A panel has affirmed the original decison that granted Jay-Z a victory in one of the industry's longest legal battles.
The court decision that granted JAY-Z a win in a copyright suit against Baligh Hamdy’s nephew, Osama Ahmed Fahmy, over the sample used in 2000’s “Big Pimpin” has been officially preserved in court.
According to court documents, Fahmy originally tried to sue on the premise “that Egyptian law recognizes an unalienable moral right of the author to object to offensive uses of a copyrighted work.” It was decided that Egyptian law was not enforceable in the United States and that “Fahmy had not complied with the compensation requirement of Egyptian law, which did not provide for his requested money damages, and which provided for only injunctive relief from an Egyptian court.”
The battle over the “Big Pimpin” sample is a storied one that can be traced all the way back to 1968 when Baligh Hamdy transferred certain license and distribution rights to Egyptian Recording company Sout el Phan. Following his death, Sout el Phan transferred exclusive rights to parts of it catalog to EMI this included Hamdy’s “Khasara” track sampled in “Big Pimpin.”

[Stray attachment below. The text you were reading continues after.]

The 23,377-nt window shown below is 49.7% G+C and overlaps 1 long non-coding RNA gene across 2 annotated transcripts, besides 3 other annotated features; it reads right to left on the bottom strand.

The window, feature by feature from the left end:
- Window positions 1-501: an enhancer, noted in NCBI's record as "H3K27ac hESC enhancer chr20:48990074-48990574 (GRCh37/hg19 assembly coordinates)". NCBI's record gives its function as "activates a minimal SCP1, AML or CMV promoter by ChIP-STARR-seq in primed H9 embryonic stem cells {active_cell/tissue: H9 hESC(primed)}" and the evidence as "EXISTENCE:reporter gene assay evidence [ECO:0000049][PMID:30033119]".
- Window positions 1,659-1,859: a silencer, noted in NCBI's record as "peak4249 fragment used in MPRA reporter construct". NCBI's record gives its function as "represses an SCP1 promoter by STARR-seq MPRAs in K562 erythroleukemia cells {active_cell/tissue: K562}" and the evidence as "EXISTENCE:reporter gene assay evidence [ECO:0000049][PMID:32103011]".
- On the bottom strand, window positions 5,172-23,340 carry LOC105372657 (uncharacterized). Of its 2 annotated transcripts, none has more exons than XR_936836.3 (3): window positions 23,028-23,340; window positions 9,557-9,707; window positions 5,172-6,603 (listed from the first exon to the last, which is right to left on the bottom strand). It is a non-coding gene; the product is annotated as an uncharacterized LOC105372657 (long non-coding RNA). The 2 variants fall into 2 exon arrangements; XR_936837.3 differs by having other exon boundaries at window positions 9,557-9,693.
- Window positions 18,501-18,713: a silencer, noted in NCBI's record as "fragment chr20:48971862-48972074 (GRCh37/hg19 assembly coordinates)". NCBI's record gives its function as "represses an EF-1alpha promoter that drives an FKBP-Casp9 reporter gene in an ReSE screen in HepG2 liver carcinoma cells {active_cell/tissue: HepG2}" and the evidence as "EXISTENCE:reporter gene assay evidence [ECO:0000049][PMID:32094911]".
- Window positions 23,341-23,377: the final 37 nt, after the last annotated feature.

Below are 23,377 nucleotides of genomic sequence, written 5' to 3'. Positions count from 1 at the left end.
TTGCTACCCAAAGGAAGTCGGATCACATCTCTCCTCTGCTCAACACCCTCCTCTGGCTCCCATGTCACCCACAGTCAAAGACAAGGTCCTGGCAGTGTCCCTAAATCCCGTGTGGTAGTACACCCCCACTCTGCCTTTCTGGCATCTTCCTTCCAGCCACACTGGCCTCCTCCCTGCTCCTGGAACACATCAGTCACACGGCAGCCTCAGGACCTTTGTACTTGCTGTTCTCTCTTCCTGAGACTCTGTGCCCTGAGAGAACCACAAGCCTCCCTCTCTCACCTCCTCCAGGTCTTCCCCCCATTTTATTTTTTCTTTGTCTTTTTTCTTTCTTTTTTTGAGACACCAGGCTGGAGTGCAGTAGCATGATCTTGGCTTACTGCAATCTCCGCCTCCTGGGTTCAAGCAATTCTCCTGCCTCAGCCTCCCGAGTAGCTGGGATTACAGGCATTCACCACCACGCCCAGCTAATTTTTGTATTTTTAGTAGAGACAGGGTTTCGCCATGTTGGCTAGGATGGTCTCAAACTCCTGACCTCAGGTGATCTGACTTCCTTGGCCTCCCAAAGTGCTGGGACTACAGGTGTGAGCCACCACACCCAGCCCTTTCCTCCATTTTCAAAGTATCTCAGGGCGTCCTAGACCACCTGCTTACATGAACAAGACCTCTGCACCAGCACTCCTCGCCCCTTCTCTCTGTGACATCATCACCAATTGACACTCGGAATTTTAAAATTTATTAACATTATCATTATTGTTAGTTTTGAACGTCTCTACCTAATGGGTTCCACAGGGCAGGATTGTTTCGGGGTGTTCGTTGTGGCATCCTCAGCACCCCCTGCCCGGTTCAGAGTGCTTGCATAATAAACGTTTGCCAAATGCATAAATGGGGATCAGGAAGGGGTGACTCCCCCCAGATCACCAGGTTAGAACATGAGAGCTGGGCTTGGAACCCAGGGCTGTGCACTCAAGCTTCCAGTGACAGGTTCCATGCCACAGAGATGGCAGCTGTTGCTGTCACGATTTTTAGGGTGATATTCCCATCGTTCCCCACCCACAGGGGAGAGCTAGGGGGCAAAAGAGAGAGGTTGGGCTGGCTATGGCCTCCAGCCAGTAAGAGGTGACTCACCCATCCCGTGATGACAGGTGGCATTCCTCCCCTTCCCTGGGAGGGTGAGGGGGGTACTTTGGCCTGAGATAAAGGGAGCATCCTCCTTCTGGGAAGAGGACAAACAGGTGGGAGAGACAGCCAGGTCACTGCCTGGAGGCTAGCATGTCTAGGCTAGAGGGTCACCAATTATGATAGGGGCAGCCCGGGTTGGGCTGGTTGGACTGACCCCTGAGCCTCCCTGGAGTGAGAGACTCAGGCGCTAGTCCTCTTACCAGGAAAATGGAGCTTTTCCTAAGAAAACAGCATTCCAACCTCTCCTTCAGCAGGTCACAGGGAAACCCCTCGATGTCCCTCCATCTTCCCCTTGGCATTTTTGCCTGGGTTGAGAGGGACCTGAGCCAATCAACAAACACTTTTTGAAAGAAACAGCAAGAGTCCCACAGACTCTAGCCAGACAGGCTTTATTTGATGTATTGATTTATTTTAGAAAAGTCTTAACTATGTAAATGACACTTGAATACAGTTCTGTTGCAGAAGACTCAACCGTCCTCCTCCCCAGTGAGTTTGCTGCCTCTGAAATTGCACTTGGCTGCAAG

In 2000, producer Timbaland was forced to come out of pocket $100,000 in a settlement with EMI after he failed to obtain the proper permissions to use the sample. Soon after, Fahmy, heir to his uncle’s estate would come in the picture with a complaint of his own.
He finally filed his lawsuit in 2007 and the case went on trial in 2015 with JAY-Z winning the case the same year. Following Fahmy’s most recent appeal of the decision 9th Circuit Judge Carlos Bea was at the helm of a panel that affirmed the original decision.